EMC Corp. president and CEO Joe Tucci today dropped hints about what customers can expect from the vendor's storage product lines this year, including a second phase of solid-state drive (SSD) deployment and new federated search for compliance archiving.
Speaking at a Strategic Forum for Institutional Investors in Boston, Tucci identified SSDs as the top area of growing interest for the storage market.
"SSD-tuned arrays will totally change the storage game," he said. EMC added solid-state drive support over the last year to its Symmetrix, Clariion and Celerra disk arrays. Over the last two quarters, Tucci said, EMC "sold every Flash drive we could get our hands on."
Although EMC's move into SSDs was originally greeted with skepticism, all other major storage vendors followed suit. Hewlett-Packard (HP) Co. and Pillar Data Systems launched SSD arrays this week.
During his keynote talk, Tucci said "We're going into phase two of this." While he didn't go into further details, industry sources said EMC will be looking to make its array controllers work better with SSDs by providing automated migration of data to and from the SSD tier. This is generally considered the next phase for most storage vendors in supporting SSDs.
Tucci said Flash prices are plummeting, claiming the average price for the medium has gone from 40x the cost of Fibre Channel (FC) to 8x the cost of FC in the last 12 months. However, this doesn't jibe with what other vendors are saying.
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Tucci also addressed what's coming in EMC's content management and archiving products this year, saying the company is working on a way to search and enforce compliance and archiving policies across different data repositories in the enterprise.
"Everybody in the archiving market is chasing Autonomy [Corp.] right now," said Stephen Foskett, director of the data practice at Mountain View, Calif.-based Contoural Inc. "You're seeing every vendor partnering with a search vendor to expand the scope and offer a whole corporate archiving vision."
Tucci reiterated gloomy forecasts about the economy in 2009. He said many chief information officers don't yet know their budgets for this year or have budgets but are restricted in their spending because of the economy.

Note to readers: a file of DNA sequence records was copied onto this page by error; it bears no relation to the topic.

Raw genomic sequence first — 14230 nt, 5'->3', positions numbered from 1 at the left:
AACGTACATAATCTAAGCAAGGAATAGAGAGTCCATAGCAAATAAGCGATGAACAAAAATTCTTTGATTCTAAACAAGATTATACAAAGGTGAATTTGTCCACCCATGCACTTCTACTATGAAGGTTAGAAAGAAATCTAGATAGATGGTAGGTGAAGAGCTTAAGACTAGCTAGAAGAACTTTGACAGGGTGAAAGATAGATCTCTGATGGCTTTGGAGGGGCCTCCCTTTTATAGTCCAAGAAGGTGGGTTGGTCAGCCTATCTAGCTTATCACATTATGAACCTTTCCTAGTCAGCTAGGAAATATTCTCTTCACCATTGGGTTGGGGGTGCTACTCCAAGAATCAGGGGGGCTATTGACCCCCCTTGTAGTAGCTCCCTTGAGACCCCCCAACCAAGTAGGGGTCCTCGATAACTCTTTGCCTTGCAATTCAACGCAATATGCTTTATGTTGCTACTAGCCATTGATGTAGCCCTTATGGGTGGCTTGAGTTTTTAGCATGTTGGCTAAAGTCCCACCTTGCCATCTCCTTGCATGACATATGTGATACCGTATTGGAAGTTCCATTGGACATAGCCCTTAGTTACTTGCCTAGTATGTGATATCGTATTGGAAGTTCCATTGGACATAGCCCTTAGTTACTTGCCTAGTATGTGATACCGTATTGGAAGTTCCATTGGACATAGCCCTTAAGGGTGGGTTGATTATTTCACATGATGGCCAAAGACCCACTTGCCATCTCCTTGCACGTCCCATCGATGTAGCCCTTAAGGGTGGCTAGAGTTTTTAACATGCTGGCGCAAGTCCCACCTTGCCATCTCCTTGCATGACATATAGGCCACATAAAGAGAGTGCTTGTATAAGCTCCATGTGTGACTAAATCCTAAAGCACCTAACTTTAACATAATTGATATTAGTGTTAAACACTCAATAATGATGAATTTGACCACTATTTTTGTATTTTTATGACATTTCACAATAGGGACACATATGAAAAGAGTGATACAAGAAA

According to Tucci, EMC is focused on areas where he thinks customers will keep spending, such as data reduction and storage utilization. He said EMC surpassed Data Domain Inc. in data deduplication market share in the fourth quarter with more than $90 million in revenue vs. Data Domain's $85.2 million. That number represents 300% growth for EMC. "We are now the category leader with the fastest growth," Tucci said.
Data Domain has more systems installed than EMC -- reporting more than 2,900 customers worldwide -- and not all of EMC's dedupe products directly compete with Data Domain. But John Webster, principal IT advisor at Nashua, N.H.-based Illuminata Inc., said that with more large companies like EMC and Symantec Corp. getting into the market with data deduplication, "you can see a threat to [Data Domain's] model start to emerge."
The declining economy will also open up "opportunistic acquisition" possibilities, Tucci said. Illuminata's Webster said he thought these were most likely to augment VMware Inc.'s cloud data center initiatives. Contoural's Foskett noted that there are also businesses out there focusing on enterprise search "that could fit nicely with [EMC's] Centera, Atmos and Documentum."
One company that is not for sale, Tucci said, is VMware. There has been speculation that EMC would sell off its majority share (approximately 84%) of VMware, but Tucci said VMware and its server virtualization technology are too valuable to part with. "We have no intention of separating these two companies and strategies," he said.